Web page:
but locusts, potato-beetles, mosquitoes, noisome as they may be considered, are, in comparison with ants, what a promiscuous mob is in comparison with a well-trained and organized army. Each ant, like an experienced soldier, knows—whether rationally or instinctively it matters not—that it will be systematically supported by its comrades. What would be the prospects of agriculture in Western Asia, in Northern Africa, or in the Western States of the American Union, if the locusts, when engaged in desolating a field, were to attack, en masse, any man or bird who should interfere with them? But, on the contrary, they allow themselves to be slaughtered in detail, each indifferent to the fate of his neighbor.
Ants evince that close mutual sympathy which, to an equal extent, can be traced probably in man alone, and which has, in both these cases, proved one of the primary factors in the development of civilization. Had man been devoid of this impulse, he would have remained a mere wandering savage—perhaps a mere anthropoid, occurring as a rare species in equatorial districts. Without a similar impulse, the Ecitons would have ranked among the many solitary species of Hymenoptera. Of the mutual helpfulness of these same Ecitons, Mr. Belt gives us some most interesting cases which came under his own observation: "One day, when watching a small column of these ants (Eciton hamata), I placed a little stone on one of them to secure it. The next that approached, as soon as it discovered its situation, ran backward in an agitated manner, and soon communicated the intelligence to the others. They rushed to the rescue: some bit at the stone and tried to move it; others seized the prisoner by the legs, and tugged with such force that I thought the legs would be pulled off; but they persevered until they got the captive free. I next covered one up with a piece of clay, leaving only the ends of the antennas projecting. It was soon discovered by its fellows, who set to work immediately, and, by biting off pieces of the clay, soon liberated it. Another time I found a very few of them passing along at intervals. I confined one of these under a little piece of clay, with his head projecting. Several ants passed it, but at last one discovered it and tried to pull it up, but it could not. It immediately set off at a great rate, and I thought it had deserted its comrade; but it had only gone for assistance, for in a short time about a dozen ants came hurrying up, evidently fully informed of the circumstances of the case, for they made directly for their imprisoned comrade, and soon set him free. The excitement and ardor with which they carried on their exertions for the rescue could not have been greater if they had been human beings."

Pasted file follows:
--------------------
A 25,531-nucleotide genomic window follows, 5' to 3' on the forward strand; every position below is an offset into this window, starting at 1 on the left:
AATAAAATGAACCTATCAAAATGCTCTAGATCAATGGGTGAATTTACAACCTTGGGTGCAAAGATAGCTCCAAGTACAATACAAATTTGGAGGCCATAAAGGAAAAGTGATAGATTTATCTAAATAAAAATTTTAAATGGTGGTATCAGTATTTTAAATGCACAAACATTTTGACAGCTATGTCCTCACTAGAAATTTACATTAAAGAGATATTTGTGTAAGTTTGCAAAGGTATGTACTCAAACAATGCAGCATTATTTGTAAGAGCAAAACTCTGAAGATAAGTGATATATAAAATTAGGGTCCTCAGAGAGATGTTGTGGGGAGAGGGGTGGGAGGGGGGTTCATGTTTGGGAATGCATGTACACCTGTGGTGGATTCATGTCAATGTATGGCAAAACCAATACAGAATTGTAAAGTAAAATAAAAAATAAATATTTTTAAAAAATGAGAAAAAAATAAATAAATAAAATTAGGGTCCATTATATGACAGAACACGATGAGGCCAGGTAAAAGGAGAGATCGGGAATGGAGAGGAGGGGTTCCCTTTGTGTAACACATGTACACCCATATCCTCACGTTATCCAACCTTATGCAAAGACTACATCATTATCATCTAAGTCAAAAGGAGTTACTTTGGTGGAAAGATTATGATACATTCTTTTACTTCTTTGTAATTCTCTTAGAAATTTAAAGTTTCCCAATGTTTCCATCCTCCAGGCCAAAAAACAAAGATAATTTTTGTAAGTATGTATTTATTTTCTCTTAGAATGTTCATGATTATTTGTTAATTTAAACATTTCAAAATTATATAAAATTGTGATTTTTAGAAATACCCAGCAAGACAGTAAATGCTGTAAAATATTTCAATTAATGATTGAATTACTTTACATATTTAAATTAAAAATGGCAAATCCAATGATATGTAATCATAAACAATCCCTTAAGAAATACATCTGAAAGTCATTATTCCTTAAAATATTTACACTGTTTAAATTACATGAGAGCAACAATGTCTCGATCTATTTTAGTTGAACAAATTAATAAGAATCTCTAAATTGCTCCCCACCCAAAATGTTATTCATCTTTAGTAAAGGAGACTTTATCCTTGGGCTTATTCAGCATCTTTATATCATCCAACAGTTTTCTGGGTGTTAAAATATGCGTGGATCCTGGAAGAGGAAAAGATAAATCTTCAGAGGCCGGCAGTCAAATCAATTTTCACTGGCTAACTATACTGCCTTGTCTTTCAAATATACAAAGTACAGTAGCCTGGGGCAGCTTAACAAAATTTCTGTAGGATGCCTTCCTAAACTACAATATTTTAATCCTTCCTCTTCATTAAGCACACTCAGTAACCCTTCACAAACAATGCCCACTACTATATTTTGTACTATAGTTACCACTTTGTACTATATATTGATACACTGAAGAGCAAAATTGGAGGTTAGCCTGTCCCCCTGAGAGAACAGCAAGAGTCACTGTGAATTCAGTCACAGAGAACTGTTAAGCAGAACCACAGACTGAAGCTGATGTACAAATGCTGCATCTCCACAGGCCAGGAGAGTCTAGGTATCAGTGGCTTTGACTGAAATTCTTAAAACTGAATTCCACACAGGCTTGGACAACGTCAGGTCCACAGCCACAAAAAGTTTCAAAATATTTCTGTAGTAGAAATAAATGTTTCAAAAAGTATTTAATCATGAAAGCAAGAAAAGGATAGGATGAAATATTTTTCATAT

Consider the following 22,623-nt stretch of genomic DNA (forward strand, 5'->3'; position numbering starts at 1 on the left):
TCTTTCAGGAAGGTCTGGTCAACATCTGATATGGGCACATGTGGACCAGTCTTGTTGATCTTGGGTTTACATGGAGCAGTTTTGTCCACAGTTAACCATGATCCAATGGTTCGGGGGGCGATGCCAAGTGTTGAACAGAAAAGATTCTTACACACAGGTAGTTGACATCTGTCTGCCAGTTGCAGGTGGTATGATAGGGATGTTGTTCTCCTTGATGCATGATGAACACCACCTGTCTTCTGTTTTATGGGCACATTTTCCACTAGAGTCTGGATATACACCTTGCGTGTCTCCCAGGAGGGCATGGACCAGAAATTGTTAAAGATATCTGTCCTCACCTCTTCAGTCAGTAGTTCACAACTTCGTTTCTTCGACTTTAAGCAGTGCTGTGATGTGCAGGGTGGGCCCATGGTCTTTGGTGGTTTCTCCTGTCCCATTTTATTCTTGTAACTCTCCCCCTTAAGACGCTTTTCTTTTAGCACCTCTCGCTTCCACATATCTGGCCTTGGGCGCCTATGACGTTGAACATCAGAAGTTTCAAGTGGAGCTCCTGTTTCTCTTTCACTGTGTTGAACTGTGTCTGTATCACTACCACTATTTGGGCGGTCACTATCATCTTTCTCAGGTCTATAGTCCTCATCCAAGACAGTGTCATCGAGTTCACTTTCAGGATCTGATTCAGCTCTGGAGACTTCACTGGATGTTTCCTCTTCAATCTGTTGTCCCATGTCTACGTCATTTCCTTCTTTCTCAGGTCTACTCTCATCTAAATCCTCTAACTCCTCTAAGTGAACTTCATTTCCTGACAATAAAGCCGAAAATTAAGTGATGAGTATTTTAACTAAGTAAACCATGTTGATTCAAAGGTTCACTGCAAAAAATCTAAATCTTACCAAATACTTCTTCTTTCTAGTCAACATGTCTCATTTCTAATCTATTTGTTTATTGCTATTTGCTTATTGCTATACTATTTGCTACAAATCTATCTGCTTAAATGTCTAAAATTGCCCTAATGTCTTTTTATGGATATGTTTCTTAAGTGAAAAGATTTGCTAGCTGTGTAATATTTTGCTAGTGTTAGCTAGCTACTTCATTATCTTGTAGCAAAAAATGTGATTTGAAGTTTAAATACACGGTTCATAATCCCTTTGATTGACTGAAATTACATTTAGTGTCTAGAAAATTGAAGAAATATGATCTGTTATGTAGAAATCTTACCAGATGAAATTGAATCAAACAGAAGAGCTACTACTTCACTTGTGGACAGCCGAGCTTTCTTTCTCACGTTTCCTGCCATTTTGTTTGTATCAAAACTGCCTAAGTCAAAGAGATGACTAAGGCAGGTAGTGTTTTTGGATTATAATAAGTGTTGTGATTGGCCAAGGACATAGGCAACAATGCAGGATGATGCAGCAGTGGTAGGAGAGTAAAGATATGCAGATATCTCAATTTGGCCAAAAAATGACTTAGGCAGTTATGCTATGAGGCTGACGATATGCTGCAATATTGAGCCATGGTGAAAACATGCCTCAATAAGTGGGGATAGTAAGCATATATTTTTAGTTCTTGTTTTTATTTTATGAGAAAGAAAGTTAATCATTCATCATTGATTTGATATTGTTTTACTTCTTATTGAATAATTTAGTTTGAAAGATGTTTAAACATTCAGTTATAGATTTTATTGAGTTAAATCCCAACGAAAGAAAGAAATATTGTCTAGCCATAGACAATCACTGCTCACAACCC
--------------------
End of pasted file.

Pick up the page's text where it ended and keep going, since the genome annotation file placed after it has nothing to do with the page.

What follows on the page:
Such cases as these are of the greater moment because many other social and semi-social animals treat an unfortunate companion in a very different manner. It is on record that a rook, which had got entangled among the twigs of a tree, was pecked and buffeted to death by its neighbors, despite the efforts of its mate for its protection.